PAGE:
Whenever the axis generates an event, it calls process_interaction(interaction, event, axis) on all stored interactions. By defining process_interaction for specific types of interaction and event, you can create more complex interaction patterns.

Here's an example with simple state handling where we allow left clicks while l is pressed, and right clicks while r is pressed:

mutable struct MyInteraction

function MakieLayout.process_interaction(interaction::MyInteraction, event::MouseEvent, axis)
    if interaction.use_left_click && event.type === MouseEventTypes.leftclick
        println("Left click in correct mode")
    if interaction.allow_right_click && event.type === MouseEventTypes.rightclick
        println("Right click in correct mode")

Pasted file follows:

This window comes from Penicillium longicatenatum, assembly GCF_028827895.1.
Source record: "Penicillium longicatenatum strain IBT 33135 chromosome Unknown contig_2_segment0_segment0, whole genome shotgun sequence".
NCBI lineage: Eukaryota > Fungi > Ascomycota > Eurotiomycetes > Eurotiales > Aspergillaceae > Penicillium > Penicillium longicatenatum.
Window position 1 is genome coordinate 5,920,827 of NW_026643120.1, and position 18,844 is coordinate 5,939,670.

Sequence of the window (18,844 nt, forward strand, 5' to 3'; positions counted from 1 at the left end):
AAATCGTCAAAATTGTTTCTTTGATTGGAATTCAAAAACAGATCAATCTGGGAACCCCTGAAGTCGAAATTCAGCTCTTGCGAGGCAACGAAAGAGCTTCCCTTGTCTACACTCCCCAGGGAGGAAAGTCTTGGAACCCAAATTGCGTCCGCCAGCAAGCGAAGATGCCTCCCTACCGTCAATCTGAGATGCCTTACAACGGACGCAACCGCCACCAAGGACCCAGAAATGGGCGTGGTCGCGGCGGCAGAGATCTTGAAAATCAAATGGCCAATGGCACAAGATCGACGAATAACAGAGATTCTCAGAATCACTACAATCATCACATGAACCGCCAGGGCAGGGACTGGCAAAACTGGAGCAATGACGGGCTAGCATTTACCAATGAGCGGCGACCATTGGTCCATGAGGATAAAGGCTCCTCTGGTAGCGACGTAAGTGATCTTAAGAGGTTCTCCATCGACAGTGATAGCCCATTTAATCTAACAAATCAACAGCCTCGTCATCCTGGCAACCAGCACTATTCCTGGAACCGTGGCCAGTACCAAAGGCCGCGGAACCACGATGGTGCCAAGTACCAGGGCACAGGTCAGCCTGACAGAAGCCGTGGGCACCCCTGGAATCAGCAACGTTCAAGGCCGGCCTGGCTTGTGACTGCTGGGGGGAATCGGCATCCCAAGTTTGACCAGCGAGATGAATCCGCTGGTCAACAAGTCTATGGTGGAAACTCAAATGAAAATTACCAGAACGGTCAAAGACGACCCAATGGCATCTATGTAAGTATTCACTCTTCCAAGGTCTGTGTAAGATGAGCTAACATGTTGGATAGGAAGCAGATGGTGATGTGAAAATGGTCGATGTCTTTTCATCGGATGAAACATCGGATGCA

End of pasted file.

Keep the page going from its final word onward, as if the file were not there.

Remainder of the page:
function MakieLayout.process_interaction(interaction::MyInteraction, event::KeysEvent, axis)
    interaction.allow_left_click = Keyboard.l in event.keys
    interaction.allow_right_click = Keyboard.r in event.keys

register_interaction!(ax, :left_and_right, MyInteraction(false, false))

Setup and Cleanup

Some interactions might have more complex state involving plot objects that need to be setup or removed. For those purposes, you can overload the methods registration_setup!(parent, interaction) and deregistration_cleanup!(parent, interaction) which are called during registration and deregistration, respectively.